There are no two adults alike and there are no two babies alike. Your baby is different from all other babies. Babies have their own personality, likes, and dislikes. Therefore, advice given by friends and relatives may not apply to your baby.
Caring for your baby should be a pleasure, but you can make it a burden by the way you choose to care for him. Remember that the baby is just another member of the family and should not be the hub around which the whole family revolves. The manner in which your baby is reared during the first few years is very important to his future stability
What every young infant needs during the nursing period is proper nourishment and rest. Do not pick him up every time he cries. This does not mean that you should not love and cuddle your baby; you should, but don't over do it! Sudden movements, loud noises, and crowded rooms should be avoided with the new baby. If at all possible, allow the baby to have a room to himself. This should preferably be located where you will not disturb him. This room can then serve all the baby's needs – eating, sleeping, changing, etc. The temperature in the room should be 70 - 75F and never warmer than 75F. In fact, a room that is too cool is more desirable than one that is too warm. A baby tolerates cold better than heat.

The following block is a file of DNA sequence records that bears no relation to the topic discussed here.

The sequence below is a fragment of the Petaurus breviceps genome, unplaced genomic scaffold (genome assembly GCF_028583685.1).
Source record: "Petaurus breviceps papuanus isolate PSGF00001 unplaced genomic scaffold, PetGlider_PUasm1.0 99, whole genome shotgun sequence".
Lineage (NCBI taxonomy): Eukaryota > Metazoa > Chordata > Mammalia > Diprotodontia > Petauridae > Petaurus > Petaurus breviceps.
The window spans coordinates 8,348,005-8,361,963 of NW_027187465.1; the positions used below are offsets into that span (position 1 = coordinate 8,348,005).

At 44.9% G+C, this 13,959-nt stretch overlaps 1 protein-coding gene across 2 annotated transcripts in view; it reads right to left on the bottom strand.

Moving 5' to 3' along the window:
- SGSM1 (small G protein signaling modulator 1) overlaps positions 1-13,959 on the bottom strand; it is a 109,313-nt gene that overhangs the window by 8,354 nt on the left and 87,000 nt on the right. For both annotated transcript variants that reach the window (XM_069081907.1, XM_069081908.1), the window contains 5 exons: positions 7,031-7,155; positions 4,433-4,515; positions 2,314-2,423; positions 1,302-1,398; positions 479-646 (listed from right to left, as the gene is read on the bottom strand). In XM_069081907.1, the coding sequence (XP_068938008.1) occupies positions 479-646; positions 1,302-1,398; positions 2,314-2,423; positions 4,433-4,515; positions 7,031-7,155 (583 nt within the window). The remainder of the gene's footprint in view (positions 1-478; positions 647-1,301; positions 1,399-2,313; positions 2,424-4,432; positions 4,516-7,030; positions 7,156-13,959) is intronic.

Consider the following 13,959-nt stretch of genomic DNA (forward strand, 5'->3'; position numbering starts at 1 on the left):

If you will dress and cover your baby with as many layers of clothing or covers as you need to be comfortable yourself, you will not, as a rule, over dress him. Most mothers don't realize that an infant's body functions are set at a faster pace than an adult's. They eat more food per pound of body weight, use more energy, have a faster heart beat and circulation and, therefore, are just warmer in general than an adult. This is reason enough not to over dress or cover him with more than would be enough for you.
Facts About the Newborn Baby
The following peculiarities of infants are being explained to relieve any apprehension you may have about them. These might alarm you if you did not understand that they are normal.